Maintenance of permanent retainers is crucial as plaque buildup can be a issue as it may lead to a buildup of bacteria and an increased risk of other oral health issues.
How NOT to clean your retainer
Retainers are made of a flexible and porous materials that can absorb whatever is used to soak them in or clean them with. As a result, any cleaning product becomes part of the retainer, and it inevitably ends up in your mouth.
Here are some things that you should NOT do when cleaning your retainers.
Don't expose your retainers to heat
Exposure to excessive heat will warp and ruin retainers.
Keep your retainer away from:
- boiling water
Always wash retainers in lukewarm water, never in hot water.
Don't use mouthwash to clean your retainers
Mouthwash typically contains ingredients that can cause retainers to dry out such as alcohol and sodium lauryl sulphate. Dryness can cause the retainer to become more susceptible to damage such as cracks and breaks.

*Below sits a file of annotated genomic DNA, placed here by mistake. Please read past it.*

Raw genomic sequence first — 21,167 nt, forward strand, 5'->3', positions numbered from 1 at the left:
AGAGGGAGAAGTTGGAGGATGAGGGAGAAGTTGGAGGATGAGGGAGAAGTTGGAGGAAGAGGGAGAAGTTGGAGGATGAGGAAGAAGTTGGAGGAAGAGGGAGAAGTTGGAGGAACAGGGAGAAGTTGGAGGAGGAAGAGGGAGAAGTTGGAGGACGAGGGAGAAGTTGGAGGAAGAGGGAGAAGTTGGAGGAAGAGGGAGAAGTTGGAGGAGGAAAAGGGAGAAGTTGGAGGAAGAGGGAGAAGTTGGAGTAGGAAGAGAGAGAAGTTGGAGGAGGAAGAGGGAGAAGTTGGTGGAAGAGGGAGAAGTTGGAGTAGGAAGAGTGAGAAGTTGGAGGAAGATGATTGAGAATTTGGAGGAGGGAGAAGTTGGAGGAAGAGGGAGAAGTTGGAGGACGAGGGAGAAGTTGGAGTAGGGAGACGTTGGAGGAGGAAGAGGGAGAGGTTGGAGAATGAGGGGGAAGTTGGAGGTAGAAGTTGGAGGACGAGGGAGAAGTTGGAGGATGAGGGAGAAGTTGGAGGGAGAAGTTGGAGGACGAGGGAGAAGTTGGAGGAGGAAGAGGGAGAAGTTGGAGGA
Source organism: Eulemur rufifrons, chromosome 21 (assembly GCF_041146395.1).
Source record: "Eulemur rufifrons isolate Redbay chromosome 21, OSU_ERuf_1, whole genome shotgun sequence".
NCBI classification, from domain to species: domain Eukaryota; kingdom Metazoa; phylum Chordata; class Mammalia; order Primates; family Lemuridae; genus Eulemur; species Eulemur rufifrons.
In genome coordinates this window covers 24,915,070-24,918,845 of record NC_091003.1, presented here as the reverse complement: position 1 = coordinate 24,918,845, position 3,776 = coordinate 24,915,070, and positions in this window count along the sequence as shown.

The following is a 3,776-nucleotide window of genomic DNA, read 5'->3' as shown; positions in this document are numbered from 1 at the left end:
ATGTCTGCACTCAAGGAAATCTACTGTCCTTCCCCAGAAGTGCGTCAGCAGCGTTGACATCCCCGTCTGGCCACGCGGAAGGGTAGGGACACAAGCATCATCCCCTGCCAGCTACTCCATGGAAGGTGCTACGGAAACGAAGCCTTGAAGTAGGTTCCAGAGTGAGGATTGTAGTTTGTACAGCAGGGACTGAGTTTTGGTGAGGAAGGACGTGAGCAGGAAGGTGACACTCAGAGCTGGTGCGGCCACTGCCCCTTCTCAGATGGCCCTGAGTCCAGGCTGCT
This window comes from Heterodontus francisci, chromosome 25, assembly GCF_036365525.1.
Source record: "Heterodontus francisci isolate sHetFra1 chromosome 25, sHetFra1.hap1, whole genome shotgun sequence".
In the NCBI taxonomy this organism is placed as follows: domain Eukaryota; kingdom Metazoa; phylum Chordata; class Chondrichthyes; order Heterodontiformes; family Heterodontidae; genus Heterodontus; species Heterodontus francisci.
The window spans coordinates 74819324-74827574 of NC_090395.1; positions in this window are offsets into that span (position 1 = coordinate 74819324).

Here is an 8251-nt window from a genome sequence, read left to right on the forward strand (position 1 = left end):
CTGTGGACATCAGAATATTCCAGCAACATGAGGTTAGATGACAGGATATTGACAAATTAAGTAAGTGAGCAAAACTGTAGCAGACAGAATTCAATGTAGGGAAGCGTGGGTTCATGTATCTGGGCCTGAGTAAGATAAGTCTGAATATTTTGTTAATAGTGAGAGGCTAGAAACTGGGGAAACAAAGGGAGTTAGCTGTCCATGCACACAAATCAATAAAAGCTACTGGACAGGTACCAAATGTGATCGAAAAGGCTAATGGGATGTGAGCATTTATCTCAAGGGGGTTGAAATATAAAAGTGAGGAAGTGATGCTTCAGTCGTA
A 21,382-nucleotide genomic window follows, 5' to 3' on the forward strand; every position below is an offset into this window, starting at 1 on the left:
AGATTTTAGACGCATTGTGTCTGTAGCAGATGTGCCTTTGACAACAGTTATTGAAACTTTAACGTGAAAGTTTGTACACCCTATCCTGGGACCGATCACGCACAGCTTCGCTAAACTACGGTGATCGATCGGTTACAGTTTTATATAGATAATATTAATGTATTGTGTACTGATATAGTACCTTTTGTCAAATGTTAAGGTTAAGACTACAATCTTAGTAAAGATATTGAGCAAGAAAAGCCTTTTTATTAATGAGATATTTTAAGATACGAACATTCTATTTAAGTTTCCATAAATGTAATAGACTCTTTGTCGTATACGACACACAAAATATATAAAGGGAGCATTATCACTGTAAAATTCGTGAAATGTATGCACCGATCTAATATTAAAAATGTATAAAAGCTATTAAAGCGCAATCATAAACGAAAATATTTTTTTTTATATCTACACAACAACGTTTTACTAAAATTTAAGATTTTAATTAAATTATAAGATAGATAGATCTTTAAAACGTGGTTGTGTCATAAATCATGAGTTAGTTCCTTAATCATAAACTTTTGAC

Don't use toothpaste to clean your retainers
While toothpaste is great for keeping your teeth clean, but it’s not suitable to be used to clean retainers. Toothpaste contains abrasive compounds that can scratch and damage the material used to make retainers. These small scratches inevitably become a breeding ground for bacteria.
Don't use hydrogen peroxide to clean your retainers
Hydrogen peroxide should never be used to clean your retainers. It kills all types of essential mouth bacteria which are needed for the proper functioning of the oral microbiome.
Don't use rubbing alcohol to clean your retainers
Anything that contains alcohol is not good for your retainers. Just like mouth wash, alcohol is less effective in cleaning the retainers, and it also dries out your retainers, making them more prone to cracks and breaks.
Don’t eat or drink with your retainers on
You should avoid eating or drinking with your retainers on, especially when consuming food such as curry, coffee, tea or red wine as they can stain your retainers.
When to change your retainer
As important as maintaining your retainer is, its also just as important to know when to replace your retainers.
Here’s a couple of things to take note of to determine if it’s time to replace your retainers with a new set.
Your retainers no longer fits well
Your retainers may no longer fit when:
- They have been exposed to high heat, causing the plastic to warp and deform